What I especially loved about my Disney release was that I never saw it coming. I didn’t have to do any work for it to happen.  There was no mental deliberation and mustering up of courage.  It was a solid, holistic response to the call for self-preservation. The fact that I was joined by a stadium of self-preserving children was a ten-fold bonus. Disney finally delivered me to the happiest place on earth.

Karma, Dharma, Who Drank All the Milk?


I have always been a little unsettled by the concept of karma—it concerns me that every act could be dissected and repaid with the pinpoint, malicious efficiency of my departed Polish grandmother.

If karma is the ultimate cause and effect for our future lives, we never get to see the outcome in this life, which is a total bummer.  My karma must be totally screwed (sorry next life!) because I not only want to see the karmic retaliation imposed upon my trespassers, but I want to BE the karma. (Never mind the rest of my cosmic infractions–misdemeanors and felonies–being thrown into the payback mix).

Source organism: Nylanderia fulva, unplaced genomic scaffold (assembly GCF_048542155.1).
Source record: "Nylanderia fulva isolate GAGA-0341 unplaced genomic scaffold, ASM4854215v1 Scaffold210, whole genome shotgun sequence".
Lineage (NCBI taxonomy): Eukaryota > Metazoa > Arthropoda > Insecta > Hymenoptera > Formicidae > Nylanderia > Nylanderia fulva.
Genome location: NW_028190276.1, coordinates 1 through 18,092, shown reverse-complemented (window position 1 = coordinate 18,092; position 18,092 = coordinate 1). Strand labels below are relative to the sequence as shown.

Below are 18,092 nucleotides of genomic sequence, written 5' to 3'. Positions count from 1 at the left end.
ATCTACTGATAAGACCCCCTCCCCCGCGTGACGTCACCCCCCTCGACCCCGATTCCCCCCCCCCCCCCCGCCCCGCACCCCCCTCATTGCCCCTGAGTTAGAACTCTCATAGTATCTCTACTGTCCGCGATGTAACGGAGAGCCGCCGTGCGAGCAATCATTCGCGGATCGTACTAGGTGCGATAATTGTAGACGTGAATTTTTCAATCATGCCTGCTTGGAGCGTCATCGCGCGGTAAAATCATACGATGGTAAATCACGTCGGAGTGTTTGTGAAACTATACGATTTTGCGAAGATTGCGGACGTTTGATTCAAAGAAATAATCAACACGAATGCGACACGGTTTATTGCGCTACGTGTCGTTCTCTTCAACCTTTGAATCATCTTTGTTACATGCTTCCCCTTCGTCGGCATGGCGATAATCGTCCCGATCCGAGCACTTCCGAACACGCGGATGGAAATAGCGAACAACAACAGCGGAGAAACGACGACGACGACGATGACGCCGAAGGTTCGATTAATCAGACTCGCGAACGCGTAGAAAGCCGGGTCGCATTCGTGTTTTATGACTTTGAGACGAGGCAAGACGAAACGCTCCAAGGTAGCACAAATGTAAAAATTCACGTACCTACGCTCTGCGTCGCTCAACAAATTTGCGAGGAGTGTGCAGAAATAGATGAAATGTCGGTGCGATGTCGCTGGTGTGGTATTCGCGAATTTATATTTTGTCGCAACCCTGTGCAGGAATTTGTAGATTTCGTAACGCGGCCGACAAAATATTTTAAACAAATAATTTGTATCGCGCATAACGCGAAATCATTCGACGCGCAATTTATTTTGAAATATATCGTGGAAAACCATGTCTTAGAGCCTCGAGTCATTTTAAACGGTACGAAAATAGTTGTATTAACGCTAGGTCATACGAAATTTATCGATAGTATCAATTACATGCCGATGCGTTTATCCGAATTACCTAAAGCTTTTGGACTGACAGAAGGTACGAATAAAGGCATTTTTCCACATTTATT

Here’s how I think it should go: Karma shouldn’t even kick in until we’re over 35. Until that time, we are too young and self-absorbed to really understand the full ramifications of our actions. For instance, being intolerant of our parents, how many karmic penalties does that total? Can those be then eradicated by the little shithead moves of the next generation of teenagers? And who tallies the score? Can we be sure it’s someone impartial? What if it’s someone with whom we carry a big karmic debt? We don’t want Debbie, from whom we stole her high school prom date, doling out our consequences. She’ll be ruthless!

Karmic Calculator